NOAO >   Observing Info >   Approved Programs >   2014B-0386

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Proposal Information for 2014B-0386


PI: Mansi Kasliwal, Carnegie Institution of Washington (Headquartes), mansi@obs.carnegiescience.edu
Address: Carnegie Observatories, Headquarters, 813 Santa Barbara Street, Pasadena, CA, 91101-1292, USA

CoI: Yi Cao, Caltech Astronomy
CoI: Shri Kulkarni, Caltech Astronomy
CoI: Marten van Kerkwijk, University of Toronto
CoI: Avishay Gal-Yam, Weizmann Institution for Science
CoI: Jeffrey Cooke, Swinburne University of Technology
CoI: Ofer Yaron, Weizmann Institution for Science
CoI: Eran Ofek, Weizmann Institution for Science
CoI: Ariel Goobar, Oskar Klein Center, Stockholm, Sweden
CoI: Jesper Sollerman, Oskar Klein Center, Stockholm, Sweden
CoI: Rahman Amanullah, Oskar Klein Center, Stockholm, Sweden
CoI: Bradley Cenko, NASA/GSFC
CoI: Robert Quimby, IPMU, Japan
CoI: Stephanie Bernard, University of Melbourne
CoI: Tyler Pritchard, Swinburne University of Technology
CoI: Assaf Horesh, Weizmann Insitution for Science
CoI: Iair Arcavi, LCOGT
CoI: Stefano Valenti, LCOGT
CoI: Andy Howell, LCOGT/UCSB
CoI: Leo Singer, Caltech (Physics, Maths and Astronomy)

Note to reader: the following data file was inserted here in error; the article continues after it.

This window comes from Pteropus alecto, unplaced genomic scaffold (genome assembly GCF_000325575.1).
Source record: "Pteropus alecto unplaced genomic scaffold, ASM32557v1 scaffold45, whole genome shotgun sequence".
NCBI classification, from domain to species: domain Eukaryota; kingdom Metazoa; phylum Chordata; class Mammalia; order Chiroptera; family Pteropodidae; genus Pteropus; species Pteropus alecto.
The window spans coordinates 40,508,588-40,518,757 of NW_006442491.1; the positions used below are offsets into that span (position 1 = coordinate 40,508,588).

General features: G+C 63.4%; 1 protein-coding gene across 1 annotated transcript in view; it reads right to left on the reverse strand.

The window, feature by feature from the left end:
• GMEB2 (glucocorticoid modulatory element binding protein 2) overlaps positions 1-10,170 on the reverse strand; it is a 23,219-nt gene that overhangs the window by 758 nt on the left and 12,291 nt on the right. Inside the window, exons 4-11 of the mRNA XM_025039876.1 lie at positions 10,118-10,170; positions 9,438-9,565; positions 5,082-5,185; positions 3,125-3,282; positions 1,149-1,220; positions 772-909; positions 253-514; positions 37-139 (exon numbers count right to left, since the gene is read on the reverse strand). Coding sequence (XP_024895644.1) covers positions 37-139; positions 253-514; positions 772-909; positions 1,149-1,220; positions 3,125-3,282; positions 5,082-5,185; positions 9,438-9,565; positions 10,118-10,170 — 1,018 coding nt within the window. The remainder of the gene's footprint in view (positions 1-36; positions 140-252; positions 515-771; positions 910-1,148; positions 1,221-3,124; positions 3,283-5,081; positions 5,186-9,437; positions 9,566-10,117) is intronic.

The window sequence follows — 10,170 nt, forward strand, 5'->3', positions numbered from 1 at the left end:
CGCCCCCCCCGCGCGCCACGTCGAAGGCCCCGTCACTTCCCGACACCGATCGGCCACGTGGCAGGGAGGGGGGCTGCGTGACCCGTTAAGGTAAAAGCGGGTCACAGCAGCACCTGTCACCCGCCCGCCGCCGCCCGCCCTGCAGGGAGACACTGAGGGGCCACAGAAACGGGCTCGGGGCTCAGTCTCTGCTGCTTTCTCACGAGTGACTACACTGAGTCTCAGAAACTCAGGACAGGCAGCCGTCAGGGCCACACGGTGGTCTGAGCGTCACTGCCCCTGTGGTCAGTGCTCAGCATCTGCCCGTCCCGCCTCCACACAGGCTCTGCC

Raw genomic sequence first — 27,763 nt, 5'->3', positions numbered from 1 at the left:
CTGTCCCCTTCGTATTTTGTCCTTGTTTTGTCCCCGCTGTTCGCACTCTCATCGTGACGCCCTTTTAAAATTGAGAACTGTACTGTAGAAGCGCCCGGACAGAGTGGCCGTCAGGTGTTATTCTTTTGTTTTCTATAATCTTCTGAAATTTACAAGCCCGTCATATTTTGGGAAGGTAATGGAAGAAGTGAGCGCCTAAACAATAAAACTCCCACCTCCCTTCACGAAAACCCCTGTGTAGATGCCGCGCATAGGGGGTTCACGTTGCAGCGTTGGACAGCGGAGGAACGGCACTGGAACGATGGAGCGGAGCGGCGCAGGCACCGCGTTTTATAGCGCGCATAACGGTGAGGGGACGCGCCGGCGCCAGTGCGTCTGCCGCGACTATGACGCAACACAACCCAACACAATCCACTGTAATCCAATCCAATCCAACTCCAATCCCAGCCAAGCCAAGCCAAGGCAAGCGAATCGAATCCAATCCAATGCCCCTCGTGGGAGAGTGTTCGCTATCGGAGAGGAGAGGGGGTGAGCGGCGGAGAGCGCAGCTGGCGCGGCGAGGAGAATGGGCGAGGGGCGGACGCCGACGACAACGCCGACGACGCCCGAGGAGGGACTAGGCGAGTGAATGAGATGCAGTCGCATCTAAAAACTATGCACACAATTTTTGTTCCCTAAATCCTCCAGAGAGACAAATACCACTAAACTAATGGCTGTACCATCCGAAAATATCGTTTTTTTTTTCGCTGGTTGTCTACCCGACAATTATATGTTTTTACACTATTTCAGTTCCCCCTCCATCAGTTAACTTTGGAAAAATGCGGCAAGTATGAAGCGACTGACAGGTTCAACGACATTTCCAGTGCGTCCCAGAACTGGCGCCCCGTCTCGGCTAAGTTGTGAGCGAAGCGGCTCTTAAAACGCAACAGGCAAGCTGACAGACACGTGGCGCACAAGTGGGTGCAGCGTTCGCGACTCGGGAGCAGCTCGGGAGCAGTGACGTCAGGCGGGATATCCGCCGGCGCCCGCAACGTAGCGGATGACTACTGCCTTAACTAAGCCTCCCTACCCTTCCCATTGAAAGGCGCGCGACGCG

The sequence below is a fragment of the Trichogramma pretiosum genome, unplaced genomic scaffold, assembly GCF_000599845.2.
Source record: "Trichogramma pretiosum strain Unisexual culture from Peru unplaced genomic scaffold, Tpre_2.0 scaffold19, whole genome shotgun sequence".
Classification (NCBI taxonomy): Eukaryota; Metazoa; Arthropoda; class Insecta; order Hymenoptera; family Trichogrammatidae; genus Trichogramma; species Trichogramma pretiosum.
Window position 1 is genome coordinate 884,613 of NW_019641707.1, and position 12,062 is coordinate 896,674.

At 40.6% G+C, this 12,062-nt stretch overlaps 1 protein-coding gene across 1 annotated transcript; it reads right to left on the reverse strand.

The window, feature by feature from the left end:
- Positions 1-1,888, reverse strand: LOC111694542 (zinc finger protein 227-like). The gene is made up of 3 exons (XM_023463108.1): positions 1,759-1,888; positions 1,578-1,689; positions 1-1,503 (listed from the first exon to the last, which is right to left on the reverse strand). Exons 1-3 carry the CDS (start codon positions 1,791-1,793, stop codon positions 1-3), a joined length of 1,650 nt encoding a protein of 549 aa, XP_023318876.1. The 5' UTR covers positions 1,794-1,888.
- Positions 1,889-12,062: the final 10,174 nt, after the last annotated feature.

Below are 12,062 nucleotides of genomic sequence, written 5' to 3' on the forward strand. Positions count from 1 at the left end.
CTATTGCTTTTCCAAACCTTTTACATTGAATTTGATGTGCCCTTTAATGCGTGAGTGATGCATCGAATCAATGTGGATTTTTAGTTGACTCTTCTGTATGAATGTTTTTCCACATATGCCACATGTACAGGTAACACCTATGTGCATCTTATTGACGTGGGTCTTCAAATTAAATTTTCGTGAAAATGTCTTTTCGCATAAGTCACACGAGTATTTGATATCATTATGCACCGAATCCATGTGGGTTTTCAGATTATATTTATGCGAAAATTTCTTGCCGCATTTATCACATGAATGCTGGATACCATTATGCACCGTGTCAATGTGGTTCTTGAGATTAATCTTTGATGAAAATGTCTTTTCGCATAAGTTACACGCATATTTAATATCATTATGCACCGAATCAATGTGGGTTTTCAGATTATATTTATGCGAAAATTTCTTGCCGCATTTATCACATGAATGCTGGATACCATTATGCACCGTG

CoI: Przemek Wozniak, LANL
CoI: Tom Vestrand, LANL

Title: Rapid Spectroscopy of Elusive Transients and Young Supernovae

Abstract: The intermediate Palomar Transient Factory (iPTF) is systematically exploring the optical transient sky. We focus on short timescales to optimize the survey discovery rate of very young supernovae and rare ephemeral transients. Building on the PTF legacy, our new iPTF software pipeline is geared towards automated alerts for follow-up within hours of discovery. Rapid response spectroscopy of iPTF transients will unveil (i) progenitors of supernovae: shock cooling, companion, circumstellar material properties, (ii) origin of recently discovered but poorly understood new classes of gap transients, and (iii) redshifts of relativistic afterglows discovered in seventy square degree searches or even independent of a high energy trigger. These unique physical insights into the nature of the explosion cannot be gained from late-time observations. Here, we request a dedicated iPTF-Gemini program for rapid spectroscopy. We request a total of ten target-of-opportunity triggers on the Gemini-South and Gemini-North telescopes (10.83 hours). The rapid Gemini data will be complemented with panchromatic observations: radio with JVLA and CARMA, UV/X-ray with the Swift satellite and long-term optical/near-IR studies with Palomar/Magellan/Keck.


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